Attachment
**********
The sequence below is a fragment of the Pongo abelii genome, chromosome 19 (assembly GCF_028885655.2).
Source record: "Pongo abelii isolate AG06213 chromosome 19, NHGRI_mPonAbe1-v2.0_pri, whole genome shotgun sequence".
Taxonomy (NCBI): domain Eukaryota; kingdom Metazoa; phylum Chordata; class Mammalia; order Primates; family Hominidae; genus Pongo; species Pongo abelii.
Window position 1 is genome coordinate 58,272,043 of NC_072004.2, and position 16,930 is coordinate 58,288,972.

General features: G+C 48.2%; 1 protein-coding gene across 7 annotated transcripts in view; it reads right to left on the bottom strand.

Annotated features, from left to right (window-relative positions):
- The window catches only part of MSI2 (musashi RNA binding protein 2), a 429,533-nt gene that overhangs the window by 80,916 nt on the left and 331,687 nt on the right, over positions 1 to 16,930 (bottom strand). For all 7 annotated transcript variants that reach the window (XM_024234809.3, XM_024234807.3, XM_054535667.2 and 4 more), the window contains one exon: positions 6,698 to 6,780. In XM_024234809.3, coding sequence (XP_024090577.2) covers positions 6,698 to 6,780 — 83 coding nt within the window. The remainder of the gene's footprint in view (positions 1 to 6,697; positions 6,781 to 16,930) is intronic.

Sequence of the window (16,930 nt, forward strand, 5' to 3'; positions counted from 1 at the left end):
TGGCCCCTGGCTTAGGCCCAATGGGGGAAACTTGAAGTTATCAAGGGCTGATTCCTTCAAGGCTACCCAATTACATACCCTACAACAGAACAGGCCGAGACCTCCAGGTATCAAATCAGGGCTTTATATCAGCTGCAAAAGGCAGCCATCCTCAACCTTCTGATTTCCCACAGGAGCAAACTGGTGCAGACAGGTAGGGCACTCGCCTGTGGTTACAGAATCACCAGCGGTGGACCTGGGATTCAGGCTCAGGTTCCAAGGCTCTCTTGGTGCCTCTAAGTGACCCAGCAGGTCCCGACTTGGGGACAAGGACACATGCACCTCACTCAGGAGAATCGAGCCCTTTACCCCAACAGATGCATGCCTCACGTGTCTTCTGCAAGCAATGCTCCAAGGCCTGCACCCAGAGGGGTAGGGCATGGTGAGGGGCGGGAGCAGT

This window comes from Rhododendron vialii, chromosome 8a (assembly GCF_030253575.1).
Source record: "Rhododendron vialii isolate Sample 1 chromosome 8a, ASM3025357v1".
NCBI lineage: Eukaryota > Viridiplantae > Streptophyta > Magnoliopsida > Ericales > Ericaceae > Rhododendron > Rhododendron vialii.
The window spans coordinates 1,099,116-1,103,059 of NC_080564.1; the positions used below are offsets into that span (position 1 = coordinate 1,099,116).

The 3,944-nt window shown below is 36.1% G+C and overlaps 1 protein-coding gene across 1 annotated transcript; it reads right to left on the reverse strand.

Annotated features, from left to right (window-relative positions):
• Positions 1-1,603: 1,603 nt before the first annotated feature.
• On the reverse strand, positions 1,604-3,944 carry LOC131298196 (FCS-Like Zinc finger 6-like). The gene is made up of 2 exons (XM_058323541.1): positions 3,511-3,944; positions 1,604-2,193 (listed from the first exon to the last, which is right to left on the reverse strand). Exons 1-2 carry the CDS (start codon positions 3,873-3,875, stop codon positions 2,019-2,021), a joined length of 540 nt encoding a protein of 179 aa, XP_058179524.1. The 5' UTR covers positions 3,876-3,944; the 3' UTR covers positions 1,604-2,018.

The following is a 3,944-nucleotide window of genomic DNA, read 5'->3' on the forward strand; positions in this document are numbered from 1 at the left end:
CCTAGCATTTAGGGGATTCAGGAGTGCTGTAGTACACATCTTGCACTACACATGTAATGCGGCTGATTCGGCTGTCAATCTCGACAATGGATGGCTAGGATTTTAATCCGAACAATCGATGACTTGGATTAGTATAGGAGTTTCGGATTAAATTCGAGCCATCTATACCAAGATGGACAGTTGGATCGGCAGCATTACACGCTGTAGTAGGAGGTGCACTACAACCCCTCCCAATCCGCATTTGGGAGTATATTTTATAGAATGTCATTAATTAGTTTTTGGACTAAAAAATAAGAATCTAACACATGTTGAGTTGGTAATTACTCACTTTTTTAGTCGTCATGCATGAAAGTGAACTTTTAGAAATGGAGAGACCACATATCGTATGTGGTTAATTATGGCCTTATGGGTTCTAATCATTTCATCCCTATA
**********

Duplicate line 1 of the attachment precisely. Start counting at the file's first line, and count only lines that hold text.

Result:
The sequence below is a fragment of the Pongo abelii genome, chromosome 19 (assembly GCF_028885655.2).